“We’ve got to look af­ter each other”

Singer Ma­halia Barnes has a big voice – and she is us­ing it off­stage to speak out for so­cial change

Sunday Herald Sun - Stellar - - Contents - Pho­tog­ra­phy CHRIS MOHEN In­ter­view NAOMI CHRISOULAKIS

Spurred on by dad Jimmy’s child­hood hard­ships, singer Ma­halia Barnes is us­ing her pub­lic voice to ac­tion so­cial change and re­duce home­less­ness.

Ma­halia Barnes may boast the lin­eage of Aus­tralian rock roy­alty thanks to her fa­ther Jimmy, but de­spite an up­bring­ing amid the trap­pings of priv­i­lege and pros­per­ity, the 35-year-old singer says she has al­ways been aware of how eas­ily it can all van­ish. “My fa­ther grew up with ex­treme poverty and didn’t al­ways have a safe en­vi­ron­ment to sleep in,” she tells Stel­lar. “Quite of­ten, as a nine-year-old boy, he’d sleep out in the field across the road from the house that he was liv­ing in – be­cause it felt safer.”

His sto­ries of the bad old days, along with her own ob­ser­va­tions, made sign­ing up as an am­bas­sador for Mis­sion Aus­tralia’s Sleep­out fundrais­ing cam­paign – which is mark­ing its 30th year – a no-brainer. “I know far too many peo­ple who have al­ready ex­pe­ri­enced home­less­ness, ex­treme poverty or have been at risk of home­less­ness, so it is a very im­por­tant sub­ject for me per­son­ally,” Barnes says. “I also be­lieve we have got to start look­ing af­ter each other any way that we can. The re­al­ity is that thou­sands and thou­sands of peo­ple don’t have a fixed ad­dress. That’s not OK; we can’t have fam­i­lies sleep­ing in their cars. This is one of the luck­i­est coun­tries in the world, with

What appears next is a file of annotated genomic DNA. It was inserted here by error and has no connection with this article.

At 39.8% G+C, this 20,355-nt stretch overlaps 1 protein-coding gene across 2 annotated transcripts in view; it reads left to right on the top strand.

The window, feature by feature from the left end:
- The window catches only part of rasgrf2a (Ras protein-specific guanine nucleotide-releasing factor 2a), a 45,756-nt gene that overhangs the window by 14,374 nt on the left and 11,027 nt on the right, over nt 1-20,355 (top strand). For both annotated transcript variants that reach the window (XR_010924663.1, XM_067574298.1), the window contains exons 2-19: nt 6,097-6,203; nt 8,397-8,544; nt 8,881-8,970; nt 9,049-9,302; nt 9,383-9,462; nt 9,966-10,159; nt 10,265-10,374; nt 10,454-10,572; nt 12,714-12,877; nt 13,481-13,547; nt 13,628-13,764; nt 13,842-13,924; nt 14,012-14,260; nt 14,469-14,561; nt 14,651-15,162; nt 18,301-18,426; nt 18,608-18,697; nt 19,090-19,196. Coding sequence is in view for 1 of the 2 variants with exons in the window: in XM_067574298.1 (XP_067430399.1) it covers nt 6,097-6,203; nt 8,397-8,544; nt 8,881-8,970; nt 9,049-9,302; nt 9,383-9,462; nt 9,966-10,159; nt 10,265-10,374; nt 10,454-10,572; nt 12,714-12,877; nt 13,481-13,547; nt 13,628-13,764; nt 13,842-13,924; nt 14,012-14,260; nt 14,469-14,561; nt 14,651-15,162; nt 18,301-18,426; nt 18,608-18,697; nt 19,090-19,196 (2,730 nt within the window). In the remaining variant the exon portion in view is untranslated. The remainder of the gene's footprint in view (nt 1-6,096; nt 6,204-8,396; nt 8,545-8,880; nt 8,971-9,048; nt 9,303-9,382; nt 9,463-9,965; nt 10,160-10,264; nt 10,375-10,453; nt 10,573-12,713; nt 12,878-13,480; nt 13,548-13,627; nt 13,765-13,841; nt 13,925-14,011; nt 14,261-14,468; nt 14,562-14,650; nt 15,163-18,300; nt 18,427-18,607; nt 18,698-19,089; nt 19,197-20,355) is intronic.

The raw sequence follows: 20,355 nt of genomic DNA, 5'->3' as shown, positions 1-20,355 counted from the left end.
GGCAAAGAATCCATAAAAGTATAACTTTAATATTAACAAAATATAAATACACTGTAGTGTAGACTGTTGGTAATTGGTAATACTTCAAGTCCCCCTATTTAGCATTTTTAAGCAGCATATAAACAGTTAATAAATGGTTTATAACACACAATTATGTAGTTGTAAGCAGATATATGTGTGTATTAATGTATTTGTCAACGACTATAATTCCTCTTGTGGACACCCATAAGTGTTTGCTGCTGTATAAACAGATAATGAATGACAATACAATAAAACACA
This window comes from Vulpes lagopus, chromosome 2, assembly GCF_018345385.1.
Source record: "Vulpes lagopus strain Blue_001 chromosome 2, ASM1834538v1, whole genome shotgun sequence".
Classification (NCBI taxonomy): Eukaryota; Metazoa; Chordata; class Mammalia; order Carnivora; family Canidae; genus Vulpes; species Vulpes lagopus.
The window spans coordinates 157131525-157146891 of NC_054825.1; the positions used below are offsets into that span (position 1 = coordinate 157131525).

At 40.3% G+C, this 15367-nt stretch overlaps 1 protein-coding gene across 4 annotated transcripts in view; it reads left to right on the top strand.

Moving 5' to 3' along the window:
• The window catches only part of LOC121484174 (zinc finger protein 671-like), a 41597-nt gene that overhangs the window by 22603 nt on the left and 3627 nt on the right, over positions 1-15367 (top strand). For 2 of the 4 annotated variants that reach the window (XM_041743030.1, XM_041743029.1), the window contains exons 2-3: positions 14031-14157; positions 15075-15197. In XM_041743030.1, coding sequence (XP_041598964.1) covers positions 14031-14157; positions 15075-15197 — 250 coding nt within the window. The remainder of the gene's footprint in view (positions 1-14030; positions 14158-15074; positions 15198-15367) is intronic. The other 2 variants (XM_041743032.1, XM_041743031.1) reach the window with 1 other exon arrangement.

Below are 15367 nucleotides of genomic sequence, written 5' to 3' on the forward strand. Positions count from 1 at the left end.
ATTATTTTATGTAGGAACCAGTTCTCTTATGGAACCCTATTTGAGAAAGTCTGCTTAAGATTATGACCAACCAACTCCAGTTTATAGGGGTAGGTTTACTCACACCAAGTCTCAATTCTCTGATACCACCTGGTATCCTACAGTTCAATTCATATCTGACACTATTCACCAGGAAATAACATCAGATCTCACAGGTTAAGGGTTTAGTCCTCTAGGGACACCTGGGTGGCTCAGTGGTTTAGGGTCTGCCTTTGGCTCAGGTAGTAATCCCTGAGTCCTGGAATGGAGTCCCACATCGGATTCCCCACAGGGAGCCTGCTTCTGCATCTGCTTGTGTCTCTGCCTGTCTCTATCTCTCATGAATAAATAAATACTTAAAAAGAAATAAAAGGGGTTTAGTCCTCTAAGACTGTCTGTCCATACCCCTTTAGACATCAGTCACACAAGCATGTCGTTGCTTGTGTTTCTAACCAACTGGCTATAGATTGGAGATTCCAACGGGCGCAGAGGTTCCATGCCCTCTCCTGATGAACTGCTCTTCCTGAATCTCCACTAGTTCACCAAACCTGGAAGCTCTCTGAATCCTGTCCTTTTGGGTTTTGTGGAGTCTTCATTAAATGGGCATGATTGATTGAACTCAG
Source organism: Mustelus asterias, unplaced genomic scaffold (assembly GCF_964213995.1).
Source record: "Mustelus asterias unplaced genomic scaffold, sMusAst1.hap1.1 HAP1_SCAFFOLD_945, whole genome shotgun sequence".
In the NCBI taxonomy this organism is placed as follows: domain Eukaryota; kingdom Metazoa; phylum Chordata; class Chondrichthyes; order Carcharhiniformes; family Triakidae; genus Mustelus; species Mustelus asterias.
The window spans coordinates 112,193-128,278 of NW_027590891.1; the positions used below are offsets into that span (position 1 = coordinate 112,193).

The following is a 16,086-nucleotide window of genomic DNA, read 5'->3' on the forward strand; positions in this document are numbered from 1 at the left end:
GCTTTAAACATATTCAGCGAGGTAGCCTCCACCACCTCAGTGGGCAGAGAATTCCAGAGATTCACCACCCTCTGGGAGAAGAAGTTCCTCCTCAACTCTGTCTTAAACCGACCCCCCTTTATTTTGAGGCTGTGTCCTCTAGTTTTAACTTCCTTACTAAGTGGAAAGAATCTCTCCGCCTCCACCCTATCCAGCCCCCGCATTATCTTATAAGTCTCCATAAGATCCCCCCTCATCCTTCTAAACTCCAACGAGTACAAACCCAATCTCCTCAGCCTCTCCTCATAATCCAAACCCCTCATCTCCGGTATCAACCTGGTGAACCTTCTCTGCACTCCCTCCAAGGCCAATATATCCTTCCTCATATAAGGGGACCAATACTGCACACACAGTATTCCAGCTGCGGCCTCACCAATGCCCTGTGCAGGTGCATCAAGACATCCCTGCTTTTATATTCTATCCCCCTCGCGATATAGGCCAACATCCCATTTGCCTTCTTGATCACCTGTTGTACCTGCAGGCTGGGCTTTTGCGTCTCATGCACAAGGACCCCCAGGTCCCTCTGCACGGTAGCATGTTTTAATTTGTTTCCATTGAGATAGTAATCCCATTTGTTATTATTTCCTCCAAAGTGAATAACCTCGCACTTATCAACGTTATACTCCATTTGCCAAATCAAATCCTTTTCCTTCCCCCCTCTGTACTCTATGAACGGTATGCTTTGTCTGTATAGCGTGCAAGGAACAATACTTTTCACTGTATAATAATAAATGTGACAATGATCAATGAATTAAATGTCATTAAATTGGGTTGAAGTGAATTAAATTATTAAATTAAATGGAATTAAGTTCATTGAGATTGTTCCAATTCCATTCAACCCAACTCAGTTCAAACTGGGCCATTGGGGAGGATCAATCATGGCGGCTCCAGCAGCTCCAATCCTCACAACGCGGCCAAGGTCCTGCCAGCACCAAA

amaz­ing op­por­tu­nity and amaz­ing ac­cess to health­care… it is crazy that peo­ple are right on the brink of be­ing pushed into home­less­ness.”

Barnes counts her­self lucky that she’s able to make a liv­ing from mu­sic. She and her hus­band, mu­si­cian Ben Rodgers, play to­gether in Ma­halia Barnes + The Soul Mates; they re­leased their lat­est al­bum ear­lier this year and reg­u­larly travel the world play­ing shows. The pair re­cently shifted their fam­ily – they have daugh­ters, Ruby, eight, and Rosetta, al­most two – from an in­ner-city sub­urb of Sydney to NSW’S bu­colic South­ern High­lands, where they both grew up.

Barnes says they are em­brac­ing more space and the coun­try life, which means they now raise chick­ens. “It’s so beau­ti­ful,” Barnes tells Stel­lar of their new life. “The main rea­son we moved back is be­cause both of our par­ents live [there]. The sta­bil­ity for the kids – and hav­ing that sort of con­nec­tion – has been a big help and re­ally im­por­tant.”